So far, so good

Harry G. Summers Jr.

January 22, 1991|By Harry G. Summers Jr.

ASTOUNDED and delighted." That's how Gen. H. Norman Schwarzkopf, the U.S. commander in the Persian Gulf, described his reaction to the first phase of the allied air campaign against Iraq. And well he should be, for the war has gone better than anyone could have possibly anticipated.

Asked earlier about about Iraqi casualties, Schwarzkopf, revealing his Vietnam War Harry G.Summers Jr.heritage, growled that the one thing we would never do, if he had anything to say about it, would get back in the "body count" business. His objections notwithstanding, however, it is obvious in this first week of the war that the corpses of a number of chimeras now litter the battlefield.

The first to bite the dust was the naysayer's notion that lack of unity of command for the coalition forces doomed the enterprise to certain failure. What they failed to see was that unity of command was not an end in itself. The reason it is a principle of war is that it is the easiest way to ensure unity of purpose. But it is not the only way.

While political sensitivities prevented subordination of all allied forces under one single commander, they did not prevent their cooperation toward a single goal, as the earlier successes of the allied integrated air campaign plan made obvious. Combat aircraft of the United States, the United Kingdom, Canada, France, Italy, Saudi Arabia and Kuwait, working in unison, launched coordinated air strikes against targets across Iraq and in occupied Kuwait. Their phenomenal successes were undisputable evidence that unity of purpose had indeed been achieved.

And not only in the air was unity of purpose achieved. Turkey's agreement to allow coalition air forces to use Turkish bases to strike Iraq was especially significant, for it took away the Iraqi Air Force's tactic of refusing combat by fleeing to northern bases outside the range of allied Saudi and gulf-based aircraft. The second chimera to come to grief was the claim that high-tech weaponry was a foolhardy waste of money on gold-plated gadgetry. They've never been tested in combat, said the critics, and they're sure to fail when they're needed most.

Those critics now have some apologizing to do, for the remarkable combat photos of the pinpoint accuracy of those hi-tech "gadgets," especially the shot of that smart bomb guided into the air shaft of the Iraqi Air Force headquarters, was evidence that those dollars were well spent indeed.

So were the success rates of the F-117A Stealth bombers and other sophisticated Air Force and Navy aircraft, as well as the 80 percent hit rate of the Tomahawk cruise missiles fired from the U.S.S. Wisconsin and other Navy ships in the gulf. Especially significant were the successes of the Army's Patriot surface-to-air missiles in shooting down Iraqi Scud missiles.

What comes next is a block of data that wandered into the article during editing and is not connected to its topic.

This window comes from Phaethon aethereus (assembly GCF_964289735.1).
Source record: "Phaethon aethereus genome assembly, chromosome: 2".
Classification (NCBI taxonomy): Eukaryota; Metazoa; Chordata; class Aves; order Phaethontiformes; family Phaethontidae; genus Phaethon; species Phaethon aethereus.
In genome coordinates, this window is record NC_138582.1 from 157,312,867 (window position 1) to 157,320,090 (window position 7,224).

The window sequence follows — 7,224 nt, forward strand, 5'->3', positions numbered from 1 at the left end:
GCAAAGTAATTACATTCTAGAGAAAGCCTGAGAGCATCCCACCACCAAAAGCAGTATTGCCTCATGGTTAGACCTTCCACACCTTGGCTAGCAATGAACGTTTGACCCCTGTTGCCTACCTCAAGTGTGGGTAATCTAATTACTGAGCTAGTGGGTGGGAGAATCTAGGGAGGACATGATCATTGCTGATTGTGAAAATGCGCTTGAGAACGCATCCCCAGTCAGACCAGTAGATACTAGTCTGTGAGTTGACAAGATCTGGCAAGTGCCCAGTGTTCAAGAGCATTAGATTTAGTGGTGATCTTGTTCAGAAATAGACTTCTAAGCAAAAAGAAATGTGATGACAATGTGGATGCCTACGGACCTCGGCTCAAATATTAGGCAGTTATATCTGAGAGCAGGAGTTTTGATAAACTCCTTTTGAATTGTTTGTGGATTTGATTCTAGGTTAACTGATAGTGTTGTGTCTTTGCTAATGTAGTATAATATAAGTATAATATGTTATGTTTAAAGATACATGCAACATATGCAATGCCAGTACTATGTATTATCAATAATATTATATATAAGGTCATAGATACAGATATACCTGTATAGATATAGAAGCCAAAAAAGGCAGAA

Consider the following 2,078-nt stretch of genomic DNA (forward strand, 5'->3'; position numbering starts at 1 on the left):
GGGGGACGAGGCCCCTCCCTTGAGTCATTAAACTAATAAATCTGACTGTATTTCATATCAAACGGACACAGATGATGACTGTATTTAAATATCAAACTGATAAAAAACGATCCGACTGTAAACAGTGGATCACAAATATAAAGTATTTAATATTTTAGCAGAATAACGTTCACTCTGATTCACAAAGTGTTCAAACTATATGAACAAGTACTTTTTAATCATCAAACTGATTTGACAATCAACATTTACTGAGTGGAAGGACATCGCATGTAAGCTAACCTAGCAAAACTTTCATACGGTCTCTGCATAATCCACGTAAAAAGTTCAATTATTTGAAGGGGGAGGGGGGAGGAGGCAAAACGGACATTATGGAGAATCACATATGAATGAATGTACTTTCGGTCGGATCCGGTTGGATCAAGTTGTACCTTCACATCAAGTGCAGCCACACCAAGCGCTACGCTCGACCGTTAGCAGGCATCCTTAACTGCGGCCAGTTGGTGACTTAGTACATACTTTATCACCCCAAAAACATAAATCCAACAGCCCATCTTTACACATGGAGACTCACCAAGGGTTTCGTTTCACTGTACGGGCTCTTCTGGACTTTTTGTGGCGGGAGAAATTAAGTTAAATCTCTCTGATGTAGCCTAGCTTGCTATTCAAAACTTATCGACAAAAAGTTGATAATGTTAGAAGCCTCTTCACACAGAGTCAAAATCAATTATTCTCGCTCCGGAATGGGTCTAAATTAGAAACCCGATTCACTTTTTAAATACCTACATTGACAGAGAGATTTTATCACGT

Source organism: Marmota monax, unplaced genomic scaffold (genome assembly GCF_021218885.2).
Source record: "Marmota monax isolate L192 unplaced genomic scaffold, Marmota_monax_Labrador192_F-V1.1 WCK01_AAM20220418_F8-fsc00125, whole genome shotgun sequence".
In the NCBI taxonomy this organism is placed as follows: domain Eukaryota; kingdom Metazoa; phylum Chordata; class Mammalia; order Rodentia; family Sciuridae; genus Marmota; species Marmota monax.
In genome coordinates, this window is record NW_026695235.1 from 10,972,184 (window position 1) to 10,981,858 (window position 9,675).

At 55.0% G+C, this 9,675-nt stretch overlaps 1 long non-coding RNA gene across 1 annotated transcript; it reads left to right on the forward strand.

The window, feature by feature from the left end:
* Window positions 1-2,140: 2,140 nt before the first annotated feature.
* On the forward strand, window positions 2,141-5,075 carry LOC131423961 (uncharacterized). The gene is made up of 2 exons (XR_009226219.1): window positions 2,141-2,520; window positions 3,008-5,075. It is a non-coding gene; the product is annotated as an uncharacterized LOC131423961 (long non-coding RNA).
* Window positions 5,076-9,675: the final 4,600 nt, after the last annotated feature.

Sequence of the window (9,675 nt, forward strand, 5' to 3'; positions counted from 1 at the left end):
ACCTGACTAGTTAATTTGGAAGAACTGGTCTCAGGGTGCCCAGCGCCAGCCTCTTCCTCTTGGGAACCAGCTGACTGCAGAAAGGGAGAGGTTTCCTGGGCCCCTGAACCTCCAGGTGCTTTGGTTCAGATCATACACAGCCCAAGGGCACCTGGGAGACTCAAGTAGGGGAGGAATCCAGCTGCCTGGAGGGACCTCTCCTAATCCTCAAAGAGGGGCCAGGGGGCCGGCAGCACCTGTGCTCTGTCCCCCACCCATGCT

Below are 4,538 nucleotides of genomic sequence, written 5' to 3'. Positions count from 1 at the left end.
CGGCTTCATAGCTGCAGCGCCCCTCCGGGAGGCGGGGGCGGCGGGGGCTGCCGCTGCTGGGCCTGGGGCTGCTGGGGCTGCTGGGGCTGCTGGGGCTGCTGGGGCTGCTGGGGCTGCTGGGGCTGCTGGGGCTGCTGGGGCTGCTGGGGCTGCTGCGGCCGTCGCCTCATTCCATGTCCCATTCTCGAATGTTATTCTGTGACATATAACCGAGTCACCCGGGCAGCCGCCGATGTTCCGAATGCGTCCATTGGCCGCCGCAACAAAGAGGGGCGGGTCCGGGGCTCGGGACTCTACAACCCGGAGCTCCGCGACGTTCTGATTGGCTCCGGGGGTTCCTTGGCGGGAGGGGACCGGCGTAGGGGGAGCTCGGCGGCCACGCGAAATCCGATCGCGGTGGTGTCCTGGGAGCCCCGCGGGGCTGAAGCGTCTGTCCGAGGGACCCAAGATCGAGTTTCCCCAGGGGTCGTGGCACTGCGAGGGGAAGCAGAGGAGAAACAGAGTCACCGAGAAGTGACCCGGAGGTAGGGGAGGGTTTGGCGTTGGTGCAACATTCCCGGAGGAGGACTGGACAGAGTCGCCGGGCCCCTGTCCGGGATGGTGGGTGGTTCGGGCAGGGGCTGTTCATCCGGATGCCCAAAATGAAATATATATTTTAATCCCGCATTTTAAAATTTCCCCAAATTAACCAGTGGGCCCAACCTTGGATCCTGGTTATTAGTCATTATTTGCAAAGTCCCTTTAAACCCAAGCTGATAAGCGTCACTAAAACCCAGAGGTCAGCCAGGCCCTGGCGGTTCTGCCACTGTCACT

Not only was the accuracy of these weapons systems militarily significant; it had a human and moral dimension as well. One of the reasons U.S. weaponry is so expensive is that it is designed to discriminate and hit only the target at which it is aimed. While its principal purpose is to destroy the target, it is also designed to avoid, so far as possible, causing collateral damage (i.e., damage other than to the target, especially civilian casualties).

Scuds, on the other hand, are wildly inaccurate ballistic missiles that cannot be guided to their target. Even if the Iraqi gunners last week had intended to hit military targets in Tel Aviv (in itself a doubtful proposition), they had no way of doing so. The best they could do was target the city itself. When used against population centers, SCUDs, by their very lack of sophisticated guidance systems, can only be terror weapons. But as we have seen, U.S. missiles can literally come through the front door of military targets.

The most significant chimera to be mortally wounded, however, was the so-called Israeli connection. Ironically, Saddam Hussein's Scud missile attacks on Tel Aviv may have had the opposite effect than he intended. Instead of splitting the coalition he may have further united it, as in the wake of the attack both Egypt and Syria acknowledged Israeli's right to self-defense.

While Israel has so far shown remarkable self-restraint, even if it did respond it is now unlikely that the coalition would collapse. Hussein played his Israeli card and it turned out to be a joker. The threat of an Iraqi attack turns out to have been more powerful than the attack itself. That was especially true with the linkage that threat provided with the explosive Palestinian issue. Ironically, the attack itself seems to have delinked these issues. If the Palestine Liberation Organization thought that Hussein was their great savior, they must have been dismayed by the feebleness and ineffectiveness of his attack, as well as by the ho-hum response of the Arab members of the coalition.

Instead of distancing the U.S. from Israel, as was intended, the Iraqi attack strengthened it. For the first time U.S. military forces were deployed to Israel to man Patriot anti-missile air defense batteries to defend Israel from further attack. This can hardly be what Hussein intended.

"So far, so good," said President Bush. But he warned not to be too optimistic. There is much war yet to come.

Col. Harry G. Summers Jr. is a distinguished fellow of the Army C War College, a contributing editor to the Journal of Defense & ? Diplomacy and a military analyst for NBC-TV.


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